Monday night, Deputy Inspector Jessica Corey, the commanding officer of NYPD’s Central Park Precinct, led a discussion of street safety in Central Park. Convened by the Central Park Conservancy, it drew representatives of most major advocates and organizations of recreational users of the park, including NY Road Runners, Transportation Alternatives, Asphalt Green Triathalon, Central Park Skate Patrol, and various bike clubs and bike racing organizations.
Responding to the tragic killing of Jill Tarlov, the group worked to build on education and enforcement programs for users of the Central Park loop. In contrast to the overheated rhetoric in the tabloids and local TV newscasts, sanity prevailed. Some of the more radical proposals that have surfaced of late — such as closing the loop to bikes — were not even mentioned. Lowering the speed limit in the park did not come up either. It appears that, at least in the short term, cyclists’ use of the park will continue as it has before, albeit with a continuation of the increased level of enforcement already seen for most of 2014.
Inspector Corey started with some statistics: Year to date, there have been 168 crashes involving cyclists in the park, with six involving motor vehicles, 98 involving cyclists crashing on their own, 27 involving two or more cyclists, and 37 involving pedestrians. In addition with the two recent pedestrian fatalities, she mentioned three cases involving pedestrian skull fractures, including one which occurred during the early morning hours when training bicyclists are supposed to use the park loop.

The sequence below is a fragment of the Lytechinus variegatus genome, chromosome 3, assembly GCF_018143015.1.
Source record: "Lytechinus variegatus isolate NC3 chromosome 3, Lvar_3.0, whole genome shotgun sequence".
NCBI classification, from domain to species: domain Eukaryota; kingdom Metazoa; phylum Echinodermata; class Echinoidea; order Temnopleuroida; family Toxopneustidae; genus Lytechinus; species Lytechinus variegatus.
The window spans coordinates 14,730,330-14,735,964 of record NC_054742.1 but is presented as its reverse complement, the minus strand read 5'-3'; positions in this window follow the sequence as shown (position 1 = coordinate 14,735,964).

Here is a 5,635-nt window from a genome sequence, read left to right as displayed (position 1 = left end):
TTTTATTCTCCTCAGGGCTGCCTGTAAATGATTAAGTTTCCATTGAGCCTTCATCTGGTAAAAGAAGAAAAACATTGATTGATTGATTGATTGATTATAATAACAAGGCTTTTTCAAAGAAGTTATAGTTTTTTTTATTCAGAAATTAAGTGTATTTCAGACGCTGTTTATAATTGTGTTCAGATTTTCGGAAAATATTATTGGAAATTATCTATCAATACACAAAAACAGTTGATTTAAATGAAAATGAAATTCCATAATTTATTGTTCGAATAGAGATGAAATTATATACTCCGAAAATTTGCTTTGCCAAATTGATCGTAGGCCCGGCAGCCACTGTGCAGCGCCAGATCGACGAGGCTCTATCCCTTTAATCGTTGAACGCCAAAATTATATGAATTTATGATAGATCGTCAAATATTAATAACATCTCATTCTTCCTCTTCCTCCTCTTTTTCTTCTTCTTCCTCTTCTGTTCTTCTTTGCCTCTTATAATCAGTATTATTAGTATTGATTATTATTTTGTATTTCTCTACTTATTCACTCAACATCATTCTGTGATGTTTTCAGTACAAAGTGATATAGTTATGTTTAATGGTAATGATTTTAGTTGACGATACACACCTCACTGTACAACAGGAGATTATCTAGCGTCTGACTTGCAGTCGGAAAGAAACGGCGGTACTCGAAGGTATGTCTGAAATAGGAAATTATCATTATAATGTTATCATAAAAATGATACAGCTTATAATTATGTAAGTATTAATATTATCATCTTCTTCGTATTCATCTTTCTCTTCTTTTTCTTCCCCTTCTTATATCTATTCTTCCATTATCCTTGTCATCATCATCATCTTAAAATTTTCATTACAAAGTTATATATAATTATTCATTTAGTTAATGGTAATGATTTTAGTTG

Corey also reported nearly 700 moving violations and 100 criminal citations issued to cyclists year-to-date — a nearly six-fold increase over the first nine months of 2013. Most of these summonses were for failure to yield to pedestrians, although she indicated that there has been an increase in red light tickets as well following the two recent fatalities and other serious crashes.
I raised the issue of criminal summonses, since I’ve received several reports of cyclists on the loop going slowly through red lights, while no pedestrians were in the crosswalk, receiving summonses for “reckless driving” — a misdemeanor charge that applies only to motor vehicle operators and is used only for the most serious misconduct by motorists. The recipients of these summons will be forced to appear in criminal court — there is no way to resolve the summons by mail — but will have the charges dismissed (because they are not motor vehicle operators) after wasting half a day at court. I explained that this kind of criminal summonsing is not only completely improper, but breeds contempt, rather than respect, for the law. Inspector Corey promised to investigate these criminal summonses.